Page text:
Brazilian court sets trial that may leave Bolsonaro ineligible

Brazil’s highest electoral court will begin a trial on June 22 for abuse of political power and misinformation against the far-right ex-president Jair Bolsonaro, that if convicted he could be ineligible for public office, the institution announced this Monday.

Bolsonaro is being investigated for having attacked the electoral justice and criticized, without evidence, the reliability of electronic voting in Brazil during a meeting with ambassadors last July, less than three months before the presidential elections in October, in which he was defeated by the current president, Luiz Inácio Lula da Silva.

Before dozens of ambassadors and diplomats from France and Spain, as well as from the European Union (EU), the far-right said he wanted to “correct failures” in the system and have “transparency” in the vote, in a speech that lasted almost an hour at the Palace de la Alvorada, the official residence.

“I am being accused of a coup all the time (…) I am questioning before because we have time to solve the problem, with the participation of the Armed Forces,” added the then president (2019-2022), who accompanied his speech with a PowerPoint presentation on the electoral system.

He Superior Electoral Tribunal (TSE) will meet in plenary session on June 22 to review the allegation, but a decision could be delayed. If necessary, the evaluations can continue on June 27 and 29, the entity announced in a note.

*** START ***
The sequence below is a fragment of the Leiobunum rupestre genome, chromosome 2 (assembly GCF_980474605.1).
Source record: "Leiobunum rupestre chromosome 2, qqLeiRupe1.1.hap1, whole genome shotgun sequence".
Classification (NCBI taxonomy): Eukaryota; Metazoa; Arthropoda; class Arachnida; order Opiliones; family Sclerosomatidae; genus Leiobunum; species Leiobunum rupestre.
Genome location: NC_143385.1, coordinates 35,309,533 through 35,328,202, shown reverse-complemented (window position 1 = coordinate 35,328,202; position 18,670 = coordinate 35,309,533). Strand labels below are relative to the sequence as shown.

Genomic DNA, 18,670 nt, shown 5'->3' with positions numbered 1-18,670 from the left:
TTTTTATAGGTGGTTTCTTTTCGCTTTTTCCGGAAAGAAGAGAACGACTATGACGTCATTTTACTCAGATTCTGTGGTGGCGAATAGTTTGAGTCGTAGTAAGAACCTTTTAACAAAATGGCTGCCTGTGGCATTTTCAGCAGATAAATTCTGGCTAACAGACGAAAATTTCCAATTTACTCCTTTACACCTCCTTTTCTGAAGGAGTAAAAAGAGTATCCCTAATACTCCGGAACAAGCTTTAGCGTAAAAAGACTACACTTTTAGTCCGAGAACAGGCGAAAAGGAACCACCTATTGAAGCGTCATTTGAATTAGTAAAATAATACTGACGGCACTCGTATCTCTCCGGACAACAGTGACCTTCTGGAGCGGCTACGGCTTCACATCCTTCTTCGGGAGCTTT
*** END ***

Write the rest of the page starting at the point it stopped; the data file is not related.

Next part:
If convicted, Bolsonaro could be barred from being eligible for public office for eight years.

The Prosecutor’s Office supports a declaration of “ineligibility” of Bolsonaro “due to abuse of political power and improper use of the media,” said the TSE.

The former president faces more than a dozen administrative processes in the electoral court for alleged abuse of political and economic power during the 2022 electoral contest.

He is also the subject of four investigations in the Federal Supreme Court, with sentences that include imprisonment, including his alleged role as mastermind and instigator of the riot of thousands of his supporters at the headquarters of public powers in Brasilia on January 8.

The ultra-rightist made the electronic ballot box a target of attacks due to its supposed vulnerability, which he said could be used against him.

Brazil adopted the electronic ballot box system in the 1996 municipal elections, and so far no security problems have been verified.

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